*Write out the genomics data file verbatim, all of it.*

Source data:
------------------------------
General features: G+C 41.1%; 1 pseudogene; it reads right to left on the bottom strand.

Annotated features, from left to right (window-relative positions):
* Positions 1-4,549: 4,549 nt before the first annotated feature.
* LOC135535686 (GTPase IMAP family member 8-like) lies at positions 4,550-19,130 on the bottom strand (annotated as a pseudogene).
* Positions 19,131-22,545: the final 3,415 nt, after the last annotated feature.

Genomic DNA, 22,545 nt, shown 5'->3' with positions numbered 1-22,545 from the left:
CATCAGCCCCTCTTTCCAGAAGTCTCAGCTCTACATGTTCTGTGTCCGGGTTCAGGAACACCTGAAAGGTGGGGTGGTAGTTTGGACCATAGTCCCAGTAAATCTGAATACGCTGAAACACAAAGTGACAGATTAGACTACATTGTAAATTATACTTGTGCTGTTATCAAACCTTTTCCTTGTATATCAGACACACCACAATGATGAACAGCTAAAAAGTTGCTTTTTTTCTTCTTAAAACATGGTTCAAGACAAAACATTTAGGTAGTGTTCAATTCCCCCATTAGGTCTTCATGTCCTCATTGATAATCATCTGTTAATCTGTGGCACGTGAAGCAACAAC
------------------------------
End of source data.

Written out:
General features: G+C 41.1%; 1 pseudogene; it reads right to left on the bottom strand.

Annotated features, from left to right (window-relative positions):
* Positions 1-4,549: 4,549 nt before the first annotated feature.
* LOC135535686 (GTPase IMAP family member 8-like) lies at positions 4,550-19,130 on the bottom strand (annotated as a pseudogene).
* Positions 19,131-22,545: the final 3,415 nt, after the last annotated feature.

Genomic DNA, 22,545 nt, shown 5'->3' with positions numbered 1-22,545 from the left:
CATCAGCCCCTCTTTCCAGAAGTCTCAGCTCTACATGTTCTGTGTCCGGGTTCAGGAACACCTGAAAGGTGGGGTGGTAGTTTGGACCATAGTCCCAGTAAATCTGAATACGCTGAAACACAAAGTGACAGATTAGACTACATTGTAAATTATACTTGTGCTGTTATCAAACCTTTTCCTTGTATATCAGACACACCACAATGATGAACAGCTAAAAAGTTGCTTTTTTTCTTCTTAAAACATGGTTCAAGACAAAACATTTAGGTAGTGTTCAATTCCCCCATTAGGTCTTCATGTCCTCATTGATAATCATCTGTTAATCTGTGGCACGTGAAGCAACAAC